Excited, I carefully tucked my sheets into the inner pocket of my jacket and headed back to the train with a spring in my step. You can do this, I thought. It’ll be new and different and maybe FUN. Then, fear set in. The thought of making love in my new capacity flooded me. Sex has embarrassed me. Taking about it, watching it on film, doing it. Doesn’t help, the childhood sexual abuse thrown in.

At last, I have come to the conclusion, something could happen that went down for me when I first came out as a lesbian umpteen years ago. To not be sexual for an inordinate amount of time. Not wanting to go that route, not getting any younger, I feel the desire to re- immerse myself into the wondrous waves of sexual joy once again.

 

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About sam davies

I love to write. I have a wonderful partner, G, of 16 years and a kitty named Mango. Only recently reclaimed my transgender Self. All my life I felt like a boy but didn't have a name for what it was I felt. As I travel this journey, I hope to meet others along the way who walk a more different path from the rest.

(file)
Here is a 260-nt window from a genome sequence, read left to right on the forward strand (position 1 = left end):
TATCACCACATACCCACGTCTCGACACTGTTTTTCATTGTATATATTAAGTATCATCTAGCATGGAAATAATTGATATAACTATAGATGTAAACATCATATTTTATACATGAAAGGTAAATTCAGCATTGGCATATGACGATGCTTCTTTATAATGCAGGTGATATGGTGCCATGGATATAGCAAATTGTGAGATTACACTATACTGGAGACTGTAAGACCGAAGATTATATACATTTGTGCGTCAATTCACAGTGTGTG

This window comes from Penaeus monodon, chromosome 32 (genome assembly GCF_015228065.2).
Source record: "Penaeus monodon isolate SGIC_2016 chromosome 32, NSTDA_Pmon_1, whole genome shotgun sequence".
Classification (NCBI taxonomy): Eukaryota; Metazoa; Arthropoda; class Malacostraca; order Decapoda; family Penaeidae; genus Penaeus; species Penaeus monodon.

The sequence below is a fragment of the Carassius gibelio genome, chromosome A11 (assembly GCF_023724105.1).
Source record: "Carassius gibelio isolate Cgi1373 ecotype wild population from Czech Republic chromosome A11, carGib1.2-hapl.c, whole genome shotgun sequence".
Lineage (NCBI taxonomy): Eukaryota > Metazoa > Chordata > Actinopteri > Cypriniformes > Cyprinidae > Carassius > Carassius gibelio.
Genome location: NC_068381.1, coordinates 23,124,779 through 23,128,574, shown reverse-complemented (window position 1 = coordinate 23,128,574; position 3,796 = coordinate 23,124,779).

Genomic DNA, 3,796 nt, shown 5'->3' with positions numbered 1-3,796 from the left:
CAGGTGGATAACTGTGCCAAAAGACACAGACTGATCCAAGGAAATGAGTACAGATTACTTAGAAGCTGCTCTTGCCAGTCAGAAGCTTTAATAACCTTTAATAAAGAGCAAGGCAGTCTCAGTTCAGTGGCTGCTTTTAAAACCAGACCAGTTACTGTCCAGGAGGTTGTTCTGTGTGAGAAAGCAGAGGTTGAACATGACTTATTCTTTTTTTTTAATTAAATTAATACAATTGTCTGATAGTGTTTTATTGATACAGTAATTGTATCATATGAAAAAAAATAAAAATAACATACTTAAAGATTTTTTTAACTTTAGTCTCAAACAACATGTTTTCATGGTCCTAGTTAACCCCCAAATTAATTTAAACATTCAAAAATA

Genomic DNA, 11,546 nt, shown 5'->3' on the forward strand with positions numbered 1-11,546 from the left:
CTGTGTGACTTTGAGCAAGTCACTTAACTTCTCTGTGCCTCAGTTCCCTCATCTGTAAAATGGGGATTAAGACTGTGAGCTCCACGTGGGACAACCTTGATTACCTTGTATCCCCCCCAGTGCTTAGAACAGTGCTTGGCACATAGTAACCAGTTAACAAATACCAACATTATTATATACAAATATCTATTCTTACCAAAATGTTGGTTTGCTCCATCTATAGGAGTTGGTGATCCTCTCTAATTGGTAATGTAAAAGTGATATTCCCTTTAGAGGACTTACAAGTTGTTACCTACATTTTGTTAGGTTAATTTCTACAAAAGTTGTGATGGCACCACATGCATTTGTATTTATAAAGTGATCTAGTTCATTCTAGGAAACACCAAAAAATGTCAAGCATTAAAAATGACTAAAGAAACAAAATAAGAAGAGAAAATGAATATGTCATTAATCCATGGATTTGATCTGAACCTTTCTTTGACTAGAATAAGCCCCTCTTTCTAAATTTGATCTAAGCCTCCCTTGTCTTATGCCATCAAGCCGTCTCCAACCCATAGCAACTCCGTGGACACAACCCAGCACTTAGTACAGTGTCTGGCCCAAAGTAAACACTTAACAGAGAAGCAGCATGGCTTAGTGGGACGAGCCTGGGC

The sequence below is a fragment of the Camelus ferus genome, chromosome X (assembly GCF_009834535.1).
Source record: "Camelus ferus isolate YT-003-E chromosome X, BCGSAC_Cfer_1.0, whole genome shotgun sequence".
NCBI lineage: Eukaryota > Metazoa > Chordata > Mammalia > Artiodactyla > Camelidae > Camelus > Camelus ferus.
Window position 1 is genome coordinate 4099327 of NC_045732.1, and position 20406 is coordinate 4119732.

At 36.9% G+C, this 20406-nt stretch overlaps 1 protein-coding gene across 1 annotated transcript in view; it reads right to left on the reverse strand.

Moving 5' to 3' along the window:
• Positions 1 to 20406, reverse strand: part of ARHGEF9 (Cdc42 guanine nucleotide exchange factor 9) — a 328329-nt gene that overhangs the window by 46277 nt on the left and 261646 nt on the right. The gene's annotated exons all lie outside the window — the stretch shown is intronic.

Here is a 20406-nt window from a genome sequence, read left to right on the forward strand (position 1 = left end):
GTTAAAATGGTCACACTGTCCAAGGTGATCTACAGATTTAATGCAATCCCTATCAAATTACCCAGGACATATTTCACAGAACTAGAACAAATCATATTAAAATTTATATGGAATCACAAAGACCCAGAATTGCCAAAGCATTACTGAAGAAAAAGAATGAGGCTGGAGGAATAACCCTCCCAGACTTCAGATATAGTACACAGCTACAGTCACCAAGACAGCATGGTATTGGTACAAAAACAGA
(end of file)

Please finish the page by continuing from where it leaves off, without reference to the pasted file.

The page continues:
This entry was posted in Childhood sexual abuse, Connection, FTM, Hope, Mental health, Sex and tagged , , , , , , . Bookmark the permalink.

9 Responses to Trans or Bi Gender

  1. Jamie Ray says:

    It also took me a while to figure out that I was trans – but that I did not identify as either a trans man or a “straight white guy”. If the choice was “live as a worman” or “live as a man” I’d go for man – and even though the legal system and almost every form only has the two check boxes, I prefer to figure out a way to be authentically trans.